Salt Lake County Council passes $1.5 billion 2019 budget they say prioritizes public safety without a tax increase

(Trent Nelson | The Salt Lake Tribune) The Salt Lake County Council during the vote canvass in Salt Lake City on Tuesday Nov. 20, 2018.

The Salt Lake County Council unanimously passed a roughly $1.5 billion 2019 budget at its meeting on Tuesday, which council members say prioritizes public safety and criminal justice without increasing taxes.

The budget retains most of the funding outgoing Mayor Ben McAdams proposed when he presented his budget plan to the council in October. That includes $1.3 million toward fully funding the opening of two additional pods at Oxbow jail to address the state’s ongoing jail bed crisis, and $3.4 million to attract, hire and retain law enforcement officers and staff, with a 2.75 percent pay increase for officers in an effort to stave off the high number leaving the profession.

“Over 70 percent of our general budget is criminal-justice related,” Council Chairwoman Aimee Winder Newton told The Salt Lake Tribune on Tuesday. “I mean, that’s what we do as a county, and public safety is our No. 1 priority. So that’s why you see any funds we can put toward criminal justice, because we feel like that’s a good investment in our community long term.”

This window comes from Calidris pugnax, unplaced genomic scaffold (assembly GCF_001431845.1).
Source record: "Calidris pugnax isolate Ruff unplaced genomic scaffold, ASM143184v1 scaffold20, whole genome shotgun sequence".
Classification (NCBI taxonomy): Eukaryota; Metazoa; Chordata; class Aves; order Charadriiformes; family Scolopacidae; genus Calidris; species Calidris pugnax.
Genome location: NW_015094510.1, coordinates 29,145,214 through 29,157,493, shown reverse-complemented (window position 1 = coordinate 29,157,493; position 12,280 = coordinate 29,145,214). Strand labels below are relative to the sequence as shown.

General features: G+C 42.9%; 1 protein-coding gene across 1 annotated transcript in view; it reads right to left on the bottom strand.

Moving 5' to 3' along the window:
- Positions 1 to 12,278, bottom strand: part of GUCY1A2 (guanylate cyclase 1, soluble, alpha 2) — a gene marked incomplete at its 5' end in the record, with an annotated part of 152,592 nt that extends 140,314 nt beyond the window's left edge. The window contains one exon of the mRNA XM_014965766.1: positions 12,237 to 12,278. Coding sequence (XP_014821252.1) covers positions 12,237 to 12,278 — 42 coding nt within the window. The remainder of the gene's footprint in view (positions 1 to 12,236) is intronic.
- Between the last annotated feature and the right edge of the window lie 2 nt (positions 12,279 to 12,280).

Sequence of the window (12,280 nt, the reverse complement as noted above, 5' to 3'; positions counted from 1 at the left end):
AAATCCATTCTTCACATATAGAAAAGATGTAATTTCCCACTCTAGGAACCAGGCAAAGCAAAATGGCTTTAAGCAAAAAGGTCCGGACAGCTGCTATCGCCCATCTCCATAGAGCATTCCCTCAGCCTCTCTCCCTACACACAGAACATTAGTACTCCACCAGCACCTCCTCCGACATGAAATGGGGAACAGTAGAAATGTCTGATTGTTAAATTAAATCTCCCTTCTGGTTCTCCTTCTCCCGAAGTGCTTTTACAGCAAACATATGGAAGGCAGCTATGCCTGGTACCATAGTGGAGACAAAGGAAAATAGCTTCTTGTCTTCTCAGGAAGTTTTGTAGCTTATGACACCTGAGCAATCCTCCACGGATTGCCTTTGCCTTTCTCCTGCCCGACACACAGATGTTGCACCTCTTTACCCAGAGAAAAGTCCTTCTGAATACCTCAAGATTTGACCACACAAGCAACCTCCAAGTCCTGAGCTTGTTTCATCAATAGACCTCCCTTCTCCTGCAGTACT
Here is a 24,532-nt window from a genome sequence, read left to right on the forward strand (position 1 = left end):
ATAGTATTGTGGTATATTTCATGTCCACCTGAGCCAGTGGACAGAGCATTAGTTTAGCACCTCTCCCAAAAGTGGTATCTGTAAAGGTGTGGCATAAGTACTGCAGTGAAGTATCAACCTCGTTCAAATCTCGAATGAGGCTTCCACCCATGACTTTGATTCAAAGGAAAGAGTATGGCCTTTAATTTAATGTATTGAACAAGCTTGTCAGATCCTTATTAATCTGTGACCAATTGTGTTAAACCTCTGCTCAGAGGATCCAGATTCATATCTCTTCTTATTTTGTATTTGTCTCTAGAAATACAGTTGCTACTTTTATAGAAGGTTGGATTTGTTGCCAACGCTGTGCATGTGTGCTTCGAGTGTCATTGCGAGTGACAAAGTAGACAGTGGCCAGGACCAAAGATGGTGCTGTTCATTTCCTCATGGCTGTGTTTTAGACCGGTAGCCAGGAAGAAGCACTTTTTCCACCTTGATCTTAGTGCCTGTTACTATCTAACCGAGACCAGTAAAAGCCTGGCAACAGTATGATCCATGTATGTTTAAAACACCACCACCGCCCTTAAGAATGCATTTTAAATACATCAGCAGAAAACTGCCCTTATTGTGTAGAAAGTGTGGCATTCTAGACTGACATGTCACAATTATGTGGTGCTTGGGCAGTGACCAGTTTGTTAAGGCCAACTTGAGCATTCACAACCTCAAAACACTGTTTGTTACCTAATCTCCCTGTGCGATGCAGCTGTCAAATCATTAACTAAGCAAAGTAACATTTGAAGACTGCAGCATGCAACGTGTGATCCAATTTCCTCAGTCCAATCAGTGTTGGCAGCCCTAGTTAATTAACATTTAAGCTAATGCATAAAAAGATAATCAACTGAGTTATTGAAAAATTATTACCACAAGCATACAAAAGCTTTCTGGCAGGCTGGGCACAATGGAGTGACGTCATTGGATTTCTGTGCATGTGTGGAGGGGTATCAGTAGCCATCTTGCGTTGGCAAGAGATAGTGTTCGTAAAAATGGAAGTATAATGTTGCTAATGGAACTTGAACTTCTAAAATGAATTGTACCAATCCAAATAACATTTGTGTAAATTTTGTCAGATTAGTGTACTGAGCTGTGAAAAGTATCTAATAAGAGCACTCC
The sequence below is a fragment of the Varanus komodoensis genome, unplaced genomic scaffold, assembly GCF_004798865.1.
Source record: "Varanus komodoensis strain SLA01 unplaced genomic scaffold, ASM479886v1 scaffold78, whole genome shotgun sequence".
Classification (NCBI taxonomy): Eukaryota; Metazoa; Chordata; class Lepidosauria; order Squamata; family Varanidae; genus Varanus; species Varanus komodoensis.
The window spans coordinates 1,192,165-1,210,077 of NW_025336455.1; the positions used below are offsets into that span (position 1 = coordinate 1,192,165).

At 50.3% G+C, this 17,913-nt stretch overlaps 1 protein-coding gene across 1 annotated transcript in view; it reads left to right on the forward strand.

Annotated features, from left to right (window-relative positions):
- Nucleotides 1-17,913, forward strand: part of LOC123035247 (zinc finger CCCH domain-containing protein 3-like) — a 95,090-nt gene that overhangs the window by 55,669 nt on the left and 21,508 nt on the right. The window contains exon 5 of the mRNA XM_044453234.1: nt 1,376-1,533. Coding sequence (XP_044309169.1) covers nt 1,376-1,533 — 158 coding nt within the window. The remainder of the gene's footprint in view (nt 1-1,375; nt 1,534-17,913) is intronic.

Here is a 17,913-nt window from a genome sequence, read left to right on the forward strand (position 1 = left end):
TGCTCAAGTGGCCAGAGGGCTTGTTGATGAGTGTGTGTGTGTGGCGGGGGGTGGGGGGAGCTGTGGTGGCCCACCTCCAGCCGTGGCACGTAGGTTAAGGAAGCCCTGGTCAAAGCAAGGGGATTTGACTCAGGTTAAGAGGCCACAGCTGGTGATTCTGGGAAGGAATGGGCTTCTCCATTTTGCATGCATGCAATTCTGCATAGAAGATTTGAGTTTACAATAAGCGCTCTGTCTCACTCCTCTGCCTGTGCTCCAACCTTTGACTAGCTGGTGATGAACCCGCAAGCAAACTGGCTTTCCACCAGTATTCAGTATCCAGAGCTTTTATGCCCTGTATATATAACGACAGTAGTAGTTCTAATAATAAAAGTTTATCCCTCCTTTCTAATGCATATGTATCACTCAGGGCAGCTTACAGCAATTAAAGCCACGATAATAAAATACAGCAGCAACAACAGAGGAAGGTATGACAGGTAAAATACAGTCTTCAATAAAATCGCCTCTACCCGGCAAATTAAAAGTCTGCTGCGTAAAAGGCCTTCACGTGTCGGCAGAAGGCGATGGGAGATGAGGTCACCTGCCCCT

The final approved budget came out to be about $241,000 less than the mayor’s proposal, Newton said, with a few cuts and some additional funding priorities added. The council rejected McAdams’ proposal to cut hours from the County Government Center’s security operations, which currently has a 24/7 security desk, for example, and added $250,000 to support the Drug Enforcement Agency.

In a news release sent after the vote, McAdams praised the bipartisan passage of the budget, which he said retained his public safety priorities, as well as $1 million set aside for regional trails across the county.

“Residents deserve care in how we spend taxpayer dollars,” he said. “This budget — passed with no tax increase — means the county will provide crucial and valued services at the lowest possible cost to taxpayers.”

The challenges the county faced as it worked to approve the budget this year included a tax rate that has declined for five years in a row, McAdams said, as well as inflation increases to expenses like health care and wages that outpace new revenue.

Finalizing the budget was one of the final items on McAdams’ to-do list as he prepares to head to Congress early next year. The representative-elect submitted his letter of resignation Monday, and candidates have already begun vying for his seat.